The provision of interest across most financial transactions acts as a form of taxation, it is an additional cost and consequently is a drag on profitability, investment and growth. Rather than equity/partnership based investment the interest/debt model popular in western economies has meant that banks and finance providers can not only create money from nothing (fractional reserve banking) but can charge interest (expense). Furthermore via collateral lending, lenders can guarantee virtually risk free returns via the requirement for valued assets to be put up as collateral against non payment of principal and interest.

As all fiat money exists as debt, then the need for interest payments on debt necessitates an ever increasing expansion of the money supply to keep the system afloat. This drives a corresponding increase in the growth in the production of goods to avoid hyperinflation resulting from too much money in relation to goods. In the ten years prior to the financial crisis of 2008 over 100 Trillion dollars of money (debt) was created (9), the deleveraging of this debt is continuing to this day and acts as an anchor against economic recovery and growth.

The enabling of banks to set interest rates and then bet on the movement of such rates is manipulative and runs counter to the notion of open markets. The LIBOR (London Interbank Offered Rate) scandal highlighted the damage caused to market confidence and the record levels of fines (10) indicated the seriousness of this damage. Such manipulation of markets is not possible where interest in all forms is forbidden.

Despite steadily decreasing interest rates in the Japanese economy – an indication that policy makers recognise that interest is injurious to growth – growth has been been elusive over the past 20 years (8). Current attempts by the US and other central banks (for example the UK) to steadily reduce interest rates to generate growth through lowering the costs of borrowing clearly show that interest is costly to the economy. It is strange that governments now are close to a zero interest rate policy – given to some banks – whereas a zero interest rate policy for all borrowers is not adopted.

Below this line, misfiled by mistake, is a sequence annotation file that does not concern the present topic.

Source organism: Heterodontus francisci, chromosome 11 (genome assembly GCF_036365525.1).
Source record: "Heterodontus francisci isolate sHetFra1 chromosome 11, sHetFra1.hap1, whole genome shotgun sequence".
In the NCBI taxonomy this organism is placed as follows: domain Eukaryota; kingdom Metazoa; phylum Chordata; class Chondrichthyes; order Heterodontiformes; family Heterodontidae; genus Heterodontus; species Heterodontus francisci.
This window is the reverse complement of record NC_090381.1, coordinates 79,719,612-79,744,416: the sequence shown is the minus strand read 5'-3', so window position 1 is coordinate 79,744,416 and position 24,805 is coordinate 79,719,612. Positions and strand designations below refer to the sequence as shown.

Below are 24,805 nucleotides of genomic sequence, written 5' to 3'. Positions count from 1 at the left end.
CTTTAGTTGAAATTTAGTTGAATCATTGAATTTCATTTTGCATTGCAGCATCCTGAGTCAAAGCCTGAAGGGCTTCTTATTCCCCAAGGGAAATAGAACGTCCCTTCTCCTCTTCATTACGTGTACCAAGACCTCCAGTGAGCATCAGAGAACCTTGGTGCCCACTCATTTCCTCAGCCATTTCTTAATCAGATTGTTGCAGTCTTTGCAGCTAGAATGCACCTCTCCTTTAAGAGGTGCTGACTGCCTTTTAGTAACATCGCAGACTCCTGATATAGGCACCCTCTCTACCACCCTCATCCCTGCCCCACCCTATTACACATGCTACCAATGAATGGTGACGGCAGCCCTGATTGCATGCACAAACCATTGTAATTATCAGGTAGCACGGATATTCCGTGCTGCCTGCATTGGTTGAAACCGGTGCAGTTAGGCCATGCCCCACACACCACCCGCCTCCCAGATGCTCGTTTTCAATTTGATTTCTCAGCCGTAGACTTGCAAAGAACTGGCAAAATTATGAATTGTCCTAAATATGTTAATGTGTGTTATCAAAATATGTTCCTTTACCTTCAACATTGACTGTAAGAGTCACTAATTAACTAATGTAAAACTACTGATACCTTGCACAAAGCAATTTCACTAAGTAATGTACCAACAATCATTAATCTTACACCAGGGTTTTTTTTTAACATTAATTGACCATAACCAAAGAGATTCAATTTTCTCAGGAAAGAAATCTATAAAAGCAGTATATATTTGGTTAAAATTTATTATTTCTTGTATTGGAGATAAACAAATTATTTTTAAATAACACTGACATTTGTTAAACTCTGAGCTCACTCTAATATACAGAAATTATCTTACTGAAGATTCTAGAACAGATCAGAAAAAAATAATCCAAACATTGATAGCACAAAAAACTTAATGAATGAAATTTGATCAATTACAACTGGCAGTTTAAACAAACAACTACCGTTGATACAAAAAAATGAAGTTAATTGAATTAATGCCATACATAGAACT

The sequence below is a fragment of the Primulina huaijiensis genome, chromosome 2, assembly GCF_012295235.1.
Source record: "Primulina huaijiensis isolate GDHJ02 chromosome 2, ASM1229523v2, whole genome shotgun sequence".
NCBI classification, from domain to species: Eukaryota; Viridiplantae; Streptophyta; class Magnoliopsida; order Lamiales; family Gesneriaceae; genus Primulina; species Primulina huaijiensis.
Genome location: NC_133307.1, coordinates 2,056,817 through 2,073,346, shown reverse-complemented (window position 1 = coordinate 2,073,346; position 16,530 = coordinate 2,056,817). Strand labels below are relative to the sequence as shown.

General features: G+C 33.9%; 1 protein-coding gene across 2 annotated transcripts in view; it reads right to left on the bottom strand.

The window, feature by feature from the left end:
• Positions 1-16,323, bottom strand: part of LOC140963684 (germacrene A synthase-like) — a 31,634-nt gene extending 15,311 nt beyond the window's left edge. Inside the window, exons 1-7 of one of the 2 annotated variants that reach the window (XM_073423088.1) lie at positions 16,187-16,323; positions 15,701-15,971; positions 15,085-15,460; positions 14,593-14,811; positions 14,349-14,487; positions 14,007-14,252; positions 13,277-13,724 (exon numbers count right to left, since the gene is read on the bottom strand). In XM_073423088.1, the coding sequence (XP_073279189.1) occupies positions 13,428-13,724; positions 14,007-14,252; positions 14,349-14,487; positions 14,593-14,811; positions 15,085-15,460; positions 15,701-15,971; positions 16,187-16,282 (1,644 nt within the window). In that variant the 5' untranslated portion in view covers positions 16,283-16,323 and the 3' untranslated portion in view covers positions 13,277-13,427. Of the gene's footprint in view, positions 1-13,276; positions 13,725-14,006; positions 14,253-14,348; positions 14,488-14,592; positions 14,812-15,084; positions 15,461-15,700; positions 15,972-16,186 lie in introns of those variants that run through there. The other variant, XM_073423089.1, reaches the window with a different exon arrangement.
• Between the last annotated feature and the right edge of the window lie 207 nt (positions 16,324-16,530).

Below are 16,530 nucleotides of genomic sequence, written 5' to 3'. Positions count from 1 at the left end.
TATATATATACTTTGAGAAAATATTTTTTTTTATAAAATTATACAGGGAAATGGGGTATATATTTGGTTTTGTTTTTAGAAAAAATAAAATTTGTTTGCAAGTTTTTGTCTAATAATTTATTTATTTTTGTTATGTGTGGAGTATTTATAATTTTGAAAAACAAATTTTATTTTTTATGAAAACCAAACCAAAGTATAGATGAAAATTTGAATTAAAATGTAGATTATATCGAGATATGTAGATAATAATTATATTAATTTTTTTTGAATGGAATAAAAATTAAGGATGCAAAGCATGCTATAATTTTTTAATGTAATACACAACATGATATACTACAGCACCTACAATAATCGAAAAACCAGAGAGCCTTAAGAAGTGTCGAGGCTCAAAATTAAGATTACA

Having brought significant numbers of investors into government bond markets who depend upon interest to provide investment returns including significant pension assets, those investors are now suffering with tiny returns as interest rates have been reduced to close to zero for government bonds (and are less than inflation – negative real rates). Current typical asset allocation for pension funds is 40% invested in interest bearing securities (11). Gillian Tett, deputy editor of the Financial Times called this “financial repression” against these bondholders (28 Jan 2013 Newsnight, BBC). If the whole system was based upon equity/partnership returns rather than interest as advocated by Islam, then the consistency of investment approach would provide greater certainty and stability based on business profitability rather than variable interest rate returns.

3) No hoarding of wealth

A key element of financial management in Islam is the requirement that wealth is not hoarded.

“And those who hoard gold and silver and do not spend them in the Path of Allah then announce to them a painful torment” [TMQ 9:34]

With interest based economies and the associated bust and boom cycle means, wealth is alternately readily available for investment in times of growth and withdrawn from investment in recessionary times.

A consistent environment for growth in the economy requires a consistent flow of wealth into the economy for investment. The interest based banking system is dominated by banks which provide liquidity when it suits them and withdraw capital when deleveraging as in the current cycle. When felt not to be profitable banks will not lend money and this forms obstacles to the circulation of wealth and a return to growth in the economy (12).

Furthermore, taking money out of circulation leads to a heavy taxation penalty upon the perpetrator.

4) Taxation policy

Islam maintains a wealth and productive capacity of the land based taxation system which encourages full investment and a rapid circulation of wealth.

The plethora of taxes imposed on the public in western economies is a great oppression. Islam has a simplified approach, which is predominantly based on wealth as opposed to income tax. By focusing upon accumulated wealth which is not invested (Zakat at 2.5% per annum), taxes on the productive capacity of the land (Kharaj) and head taxes (Jizya) for those who can afford them, the State is encouraging work/enterprise and investment, and discouraging the withdrawal of wealth from circulation, exactly the conditions which bank/debt dominated western economies are suffering most from. Inevitably, the consequence is a smaller footprint for the state which coincides with the general perception that governments in the western world have taken on too much responsibility (and high budget deficits) and are stifling recovery with ever higher taxes—taxes which fall unevenly on the poorer via income and consumption taxes.

With little or no disincentive from taking wealth out of circulation, banks, large corporations, and wealthy individuals will hold onto wealth and perpetuate the dis-investment cycle. Contraction in business, fewer jobs and further declines in government taxes results.